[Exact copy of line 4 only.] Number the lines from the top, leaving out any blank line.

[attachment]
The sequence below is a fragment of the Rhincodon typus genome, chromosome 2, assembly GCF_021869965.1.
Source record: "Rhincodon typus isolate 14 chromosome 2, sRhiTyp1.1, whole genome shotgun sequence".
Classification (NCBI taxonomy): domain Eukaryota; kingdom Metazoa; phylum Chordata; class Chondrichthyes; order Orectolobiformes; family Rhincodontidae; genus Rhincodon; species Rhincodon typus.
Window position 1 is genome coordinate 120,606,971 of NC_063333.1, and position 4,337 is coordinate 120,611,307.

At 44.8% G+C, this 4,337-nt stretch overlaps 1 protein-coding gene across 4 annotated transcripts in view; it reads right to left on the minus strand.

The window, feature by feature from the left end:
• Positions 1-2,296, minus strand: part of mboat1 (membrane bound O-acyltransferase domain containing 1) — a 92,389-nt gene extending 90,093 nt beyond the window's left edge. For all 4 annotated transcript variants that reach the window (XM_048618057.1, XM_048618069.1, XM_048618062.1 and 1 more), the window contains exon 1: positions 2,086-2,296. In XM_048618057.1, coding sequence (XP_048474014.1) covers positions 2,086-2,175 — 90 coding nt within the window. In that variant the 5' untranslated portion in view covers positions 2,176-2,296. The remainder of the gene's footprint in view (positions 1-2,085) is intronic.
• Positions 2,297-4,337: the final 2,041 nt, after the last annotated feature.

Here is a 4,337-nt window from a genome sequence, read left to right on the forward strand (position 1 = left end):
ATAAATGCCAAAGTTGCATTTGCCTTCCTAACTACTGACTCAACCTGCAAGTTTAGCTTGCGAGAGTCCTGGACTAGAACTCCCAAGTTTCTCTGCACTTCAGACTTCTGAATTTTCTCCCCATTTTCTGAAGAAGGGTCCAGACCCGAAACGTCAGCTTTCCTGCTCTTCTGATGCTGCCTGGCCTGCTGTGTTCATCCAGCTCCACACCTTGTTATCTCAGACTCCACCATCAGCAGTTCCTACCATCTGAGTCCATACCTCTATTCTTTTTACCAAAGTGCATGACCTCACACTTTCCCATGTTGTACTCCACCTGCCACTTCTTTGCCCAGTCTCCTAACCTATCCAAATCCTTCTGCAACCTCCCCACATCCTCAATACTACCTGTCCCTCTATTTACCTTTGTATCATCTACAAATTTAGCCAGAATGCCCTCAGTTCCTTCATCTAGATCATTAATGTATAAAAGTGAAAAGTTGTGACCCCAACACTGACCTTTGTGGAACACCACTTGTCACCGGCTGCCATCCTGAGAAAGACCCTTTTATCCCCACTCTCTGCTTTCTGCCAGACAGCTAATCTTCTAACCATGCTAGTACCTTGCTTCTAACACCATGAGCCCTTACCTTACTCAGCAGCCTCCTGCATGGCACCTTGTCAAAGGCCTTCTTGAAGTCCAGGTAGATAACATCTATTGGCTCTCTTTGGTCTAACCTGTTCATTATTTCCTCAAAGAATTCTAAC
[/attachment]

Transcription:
Window position 1 is genome coordinate 120,606,971 of NC_063333.1, and position 4,337 is coordinate 120,611,307.